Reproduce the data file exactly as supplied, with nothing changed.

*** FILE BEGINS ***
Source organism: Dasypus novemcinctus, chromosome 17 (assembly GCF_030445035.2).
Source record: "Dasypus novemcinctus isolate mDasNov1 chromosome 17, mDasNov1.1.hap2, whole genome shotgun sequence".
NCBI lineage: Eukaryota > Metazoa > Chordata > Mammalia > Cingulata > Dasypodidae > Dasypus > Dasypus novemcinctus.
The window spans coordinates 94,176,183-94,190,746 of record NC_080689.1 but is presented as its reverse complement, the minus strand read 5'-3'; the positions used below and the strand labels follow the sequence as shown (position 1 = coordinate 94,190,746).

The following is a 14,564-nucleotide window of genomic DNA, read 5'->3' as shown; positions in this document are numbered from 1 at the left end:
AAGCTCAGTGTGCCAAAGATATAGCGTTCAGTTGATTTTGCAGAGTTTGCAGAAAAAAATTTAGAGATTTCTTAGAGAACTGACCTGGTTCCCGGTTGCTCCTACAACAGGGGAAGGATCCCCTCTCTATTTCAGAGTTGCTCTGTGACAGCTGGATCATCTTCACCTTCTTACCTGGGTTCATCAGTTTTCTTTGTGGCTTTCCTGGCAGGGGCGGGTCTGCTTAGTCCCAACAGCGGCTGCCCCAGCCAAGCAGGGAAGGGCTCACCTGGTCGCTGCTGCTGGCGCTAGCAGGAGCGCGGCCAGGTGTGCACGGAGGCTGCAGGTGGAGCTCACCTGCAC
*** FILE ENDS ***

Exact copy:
Source organism: Dasypus novemcinctus, chromosome 17 (assembly GCF_030445035.2).
Source record: "Dasypus novemcinctus isolate mDasNov1 chromosome 17, mDasNov1.1.hap2, whole genome shotgun sequence".
NCBI lineage: Eukaryota > Metazoa > Chordata > Mammalia > Cingulata > Dasypodidae > Dasypus > Dasypus novemcinctus.
The window spans coordinates 94,176,183-94,190,746 of record NC_080689.1 but is presented as its reverse complement, the minus strand read 5'-3'; the positions used below and the strand labels follow the sequence as shown (position 1 = coordinate 94,190,746).

The following is a 14,564-nucleotide window of genomic DNA, read 5'->3' as shown; positions in this document are numbered from 1 at the left end:
AAGCTCAGTGTGCCAAAGATATAGCGTTCAGTTGATTTTGCAGAGTTTGCAGAAAAAAATTTAGAGATTTCTTAGAGAACTGACCTGGTTCCCGGTTGCTCCTACAACAGGGGAAGGATCCCCTCTCTATTTCAGAGTTGCTCTGTGACAGCTGGATCATCTTCACCTTCTTACCTGGGTTCATCAGTTTTCTTTGTGGCTTTCCTGGCAGGGGCGGGTCTGCTTAGTCCCAACAGCGGCTGCCCCAGCCAAGCAGGGAAGGGCTCACCTGGTCGCTGCTGCTGGCGCTAGCAGGAGCGCGGCCAGGTGTGCACGGAGGCTGCAGGTGGAGCTCACCTGCAC